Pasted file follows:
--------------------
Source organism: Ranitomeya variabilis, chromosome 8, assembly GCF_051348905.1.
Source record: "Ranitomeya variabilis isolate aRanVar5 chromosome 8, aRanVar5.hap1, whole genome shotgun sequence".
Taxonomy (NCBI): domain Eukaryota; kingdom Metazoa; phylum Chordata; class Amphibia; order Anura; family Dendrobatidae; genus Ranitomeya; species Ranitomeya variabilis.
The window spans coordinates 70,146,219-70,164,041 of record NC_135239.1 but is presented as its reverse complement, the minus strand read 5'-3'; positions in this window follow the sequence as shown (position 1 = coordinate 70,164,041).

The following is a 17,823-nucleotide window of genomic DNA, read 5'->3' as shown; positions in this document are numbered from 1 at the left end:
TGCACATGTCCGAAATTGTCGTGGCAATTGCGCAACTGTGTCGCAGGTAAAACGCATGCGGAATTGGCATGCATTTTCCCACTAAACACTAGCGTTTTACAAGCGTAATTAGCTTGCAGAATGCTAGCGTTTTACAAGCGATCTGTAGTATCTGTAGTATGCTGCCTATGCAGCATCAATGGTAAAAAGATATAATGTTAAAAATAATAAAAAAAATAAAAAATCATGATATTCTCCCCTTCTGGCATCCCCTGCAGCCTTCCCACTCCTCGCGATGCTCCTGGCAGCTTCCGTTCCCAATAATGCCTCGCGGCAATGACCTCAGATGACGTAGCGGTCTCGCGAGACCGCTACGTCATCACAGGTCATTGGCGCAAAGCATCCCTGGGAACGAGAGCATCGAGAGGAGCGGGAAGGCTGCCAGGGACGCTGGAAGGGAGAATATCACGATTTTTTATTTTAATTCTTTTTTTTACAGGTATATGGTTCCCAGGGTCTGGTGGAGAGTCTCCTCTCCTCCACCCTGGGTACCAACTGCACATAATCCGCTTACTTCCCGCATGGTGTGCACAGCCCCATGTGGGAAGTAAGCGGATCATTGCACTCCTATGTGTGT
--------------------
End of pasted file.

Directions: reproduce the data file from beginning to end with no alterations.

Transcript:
Source organism: Ranitomeya variabilis, chromosome 8, assembly GCF_051348905.1.
Source record: "Ranitomeya variabilis isolate aRanVar5 chromosome 8, aRanVar5.hap1, whole genome shotgun sequence".
Taxonomy (NCBI): domain Eukaryota; kingdom Metazoa; phylum Chordata; class Amphibia; order Anura; family Dendrobatidae; genus Ranitomeya; species Ranitomeya variabilis.
The window spans coordinates 70,146,219-70,164,041 of record NC_135239.1 but is presented as its reverse complement, the minus strand read 5'-3'; positions in this window follow the sequence as shown (position 1 = coordinate 70,164,041).

The following is a 17,823-nucleotide window of genomic DNA, read 5'->3' as shown; positions in this document are numbered from 1 at the left end:
TGCACATGTCCGAAATTGTCGTGGCAATTGCGCAACTGTGTCGCAGGTAAAACGCATGCGGAATTGGCATGCATTTTCCCACTAAACACTAGCGTTTTACAAGCGTAATTAGCTTGCAGAATGCTAGCGTTTTACAAGCGATCTGTAGTATCTGTAGTATGCTGCCTATGCAGCATCAATGGTAAAAAGATATAATGTTAAAAATAATAAAAAAAATAAAAAATCATGATATTCTCCCCTTCTGGCATCCCCTGCAGCCTTCCCACTCCTCGCGATGCTCCTGGCAGCTTCCGTTCCCAATAATGCCTCGCGGCAATGACCTCAGATGACGTAGCGGTCTCGCGAGACCGCTACGTCATCACAGGTCATTGGCGCAAAGCATCCCTGGGAACGAGAGCATCGAGAGGAGCGGGAAGGCTGCCAGGGACGCTGGAAGGGAGAATATCACGATTTTTTATTTTAATTCTTTTTTTTACAGGTATATGGTTCCCAGGGTCTGGTGGAGAGTCTCCTCTCCTCCACCCTGGGTACCAACTGCACATAATCCGCTTACTTCCCGCATGGTGTGCACAGCCCCATGTGGGAAGTAAGCGGATCATTGCACTCCTATGTGTGT